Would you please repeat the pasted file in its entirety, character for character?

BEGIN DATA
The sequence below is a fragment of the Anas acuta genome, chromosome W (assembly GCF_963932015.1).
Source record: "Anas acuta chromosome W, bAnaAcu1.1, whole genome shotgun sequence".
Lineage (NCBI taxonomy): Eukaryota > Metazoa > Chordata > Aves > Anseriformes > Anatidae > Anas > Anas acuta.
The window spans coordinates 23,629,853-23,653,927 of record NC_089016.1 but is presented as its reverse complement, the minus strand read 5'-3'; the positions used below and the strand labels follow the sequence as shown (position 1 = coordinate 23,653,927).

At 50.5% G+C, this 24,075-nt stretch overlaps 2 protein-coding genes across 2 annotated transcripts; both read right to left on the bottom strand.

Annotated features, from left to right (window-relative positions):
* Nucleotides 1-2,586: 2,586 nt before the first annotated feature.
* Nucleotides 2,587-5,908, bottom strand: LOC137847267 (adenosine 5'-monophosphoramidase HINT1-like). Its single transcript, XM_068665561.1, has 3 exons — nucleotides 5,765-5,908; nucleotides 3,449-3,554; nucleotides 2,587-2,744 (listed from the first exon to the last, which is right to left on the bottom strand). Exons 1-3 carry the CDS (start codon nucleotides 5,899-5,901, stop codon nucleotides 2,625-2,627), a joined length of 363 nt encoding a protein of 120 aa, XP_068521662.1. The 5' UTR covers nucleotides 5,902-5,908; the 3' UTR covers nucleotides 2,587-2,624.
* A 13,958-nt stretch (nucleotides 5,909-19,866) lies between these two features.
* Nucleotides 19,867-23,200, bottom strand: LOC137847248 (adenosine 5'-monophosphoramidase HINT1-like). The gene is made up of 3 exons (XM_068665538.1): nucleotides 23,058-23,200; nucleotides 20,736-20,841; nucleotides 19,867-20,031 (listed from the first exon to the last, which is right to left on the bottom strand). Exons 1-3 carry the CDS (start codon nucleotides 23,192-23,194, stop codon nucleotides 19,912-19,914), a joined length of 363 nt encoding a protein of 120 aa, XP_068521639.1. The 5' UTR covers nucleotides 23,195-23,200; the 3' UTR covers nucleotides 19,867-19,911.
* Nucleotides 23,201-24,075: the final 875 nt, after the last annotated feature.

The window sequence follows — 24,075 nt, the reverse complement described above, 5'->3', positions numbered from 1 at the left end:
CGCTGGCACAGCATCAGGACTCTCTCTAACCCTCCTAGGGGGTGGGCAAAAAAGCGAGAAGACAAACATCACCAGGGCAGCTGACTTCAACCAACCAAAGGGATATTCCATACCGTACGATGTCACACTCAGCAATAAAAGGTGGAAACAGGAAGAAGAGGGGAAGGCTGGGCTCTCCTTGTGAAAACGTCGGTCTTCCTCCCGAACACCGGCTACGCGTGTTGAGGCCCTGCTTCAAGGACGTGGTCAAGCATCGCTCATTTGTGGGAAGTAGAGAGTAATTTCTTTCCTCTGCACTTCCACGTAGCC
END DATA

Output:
The sequence below is a fragment of the Anas acuta genome, chromosome W (assembly GCF_963932015.1).
Source record: "Anas acuta chromosome W, bAnaAcu1.1, whole genome shotgun sequence".
Lineage (NCBI taxonomy): Eukaryota > Metazoa > Chordata > Aves > Anseriformes > Anatidae > Anas > Anas acuta.
The window spans coordinates 23,629,853-23,653,927 of record NC_089016.1 but is presented as its reverse complement, the minus strand read 5'-3'; the positions used below and the strand labels follow the sequence as shown (position 1 = coordinate 23,653,927).

At 50.5% G+C, this 24,075-nt stretch overlaps 2 protein-coding genes across 2 annotated transcripts; both read right to left on the bottom strand.

Annotated features, from left to right (window-relative positions):
* Nucleotides 1-2,586: 2,586 nt before the first annotated feature.
* Nucleotides 2,587-5,908, bottom strand: LOC137847267 (adenosine 5'-monophosphoramidase HINT1-like). Its single transcript, XM_068665561.1, has 3 exons — nucleotides 5,765-5,908; nucleotides 3,449-3,554; nucleotides 2,587-2,744 (listed from the first exon to the last, which is right to left on the bottom strand). Exons 1-3 carry the CDS (start codon nucleotides 5,899-5,901, stop codon nucleotides 2,625-2,627), a joined length of 363 nt encoding a protein of 120 aa, XP_068521662.1. The 5' UTR covers nucleotides 5,902-5,908; the 3' UTR covers nucleotides 2,587-2,624.
* A 13,958-nt stretch (nucleotides 5,909-19,866) lies between these two features.
* Nucleotides 19,867-23,200, bottom strand: LOC137847248 (adenosine 5'-monophosphoramidase HINT1-like). The gene is made up of 3 exons (XM_068665538.1): nucleotides 23,058-23,200; nucleotides 20,736-20,841; nucleotides 19,867-20,031 (listed from the first exon to the last, which is right to left on the bottom strand). Exons 1-3 carry the CDS (start codon nucleotides 23,192-23,194, stop codon nucleotides 19,912-19,914), a joined length of 363 nt encoding a protein of 120 aa, XP_068521639.1. The 5' UTR covers nucleotides 23,195-23,200; the 3' UTR covers nucleotides 19,867-19,911.
* Nucleotides 23,201-24,075: the final 875 nt, after the last annotated feature.

The window sequence follows — 24,075 nt, the reverse complement described above, 5'->3', positions numbered from 1 at the left end:
CGCTGGCACAGCATCAGGACTCTCTCTAACCCTCCTAGGGGGTGGGCAAAAAAGCGAGAAGACAAACATCACCAGGGCAGCTGACTTCAACCAACCAAAGGGATATTCCATACCGTACGATGTCACACTCAGCAATAAAAGGTGGAAACAGGAAGAAGAGGGGAAGGCTGGGCTCTCCTTGTGAAAACGTCGGTCTTCCTCCCGAACACCGGCTACGCGTGTTGAGGCCCTGCTTCAAGGACGTGGTCAAGCATCGCTCATTTGTGGGAAGTAGAGAGTAATTTCTTTCCTCTGCACTTCCACGTAGCC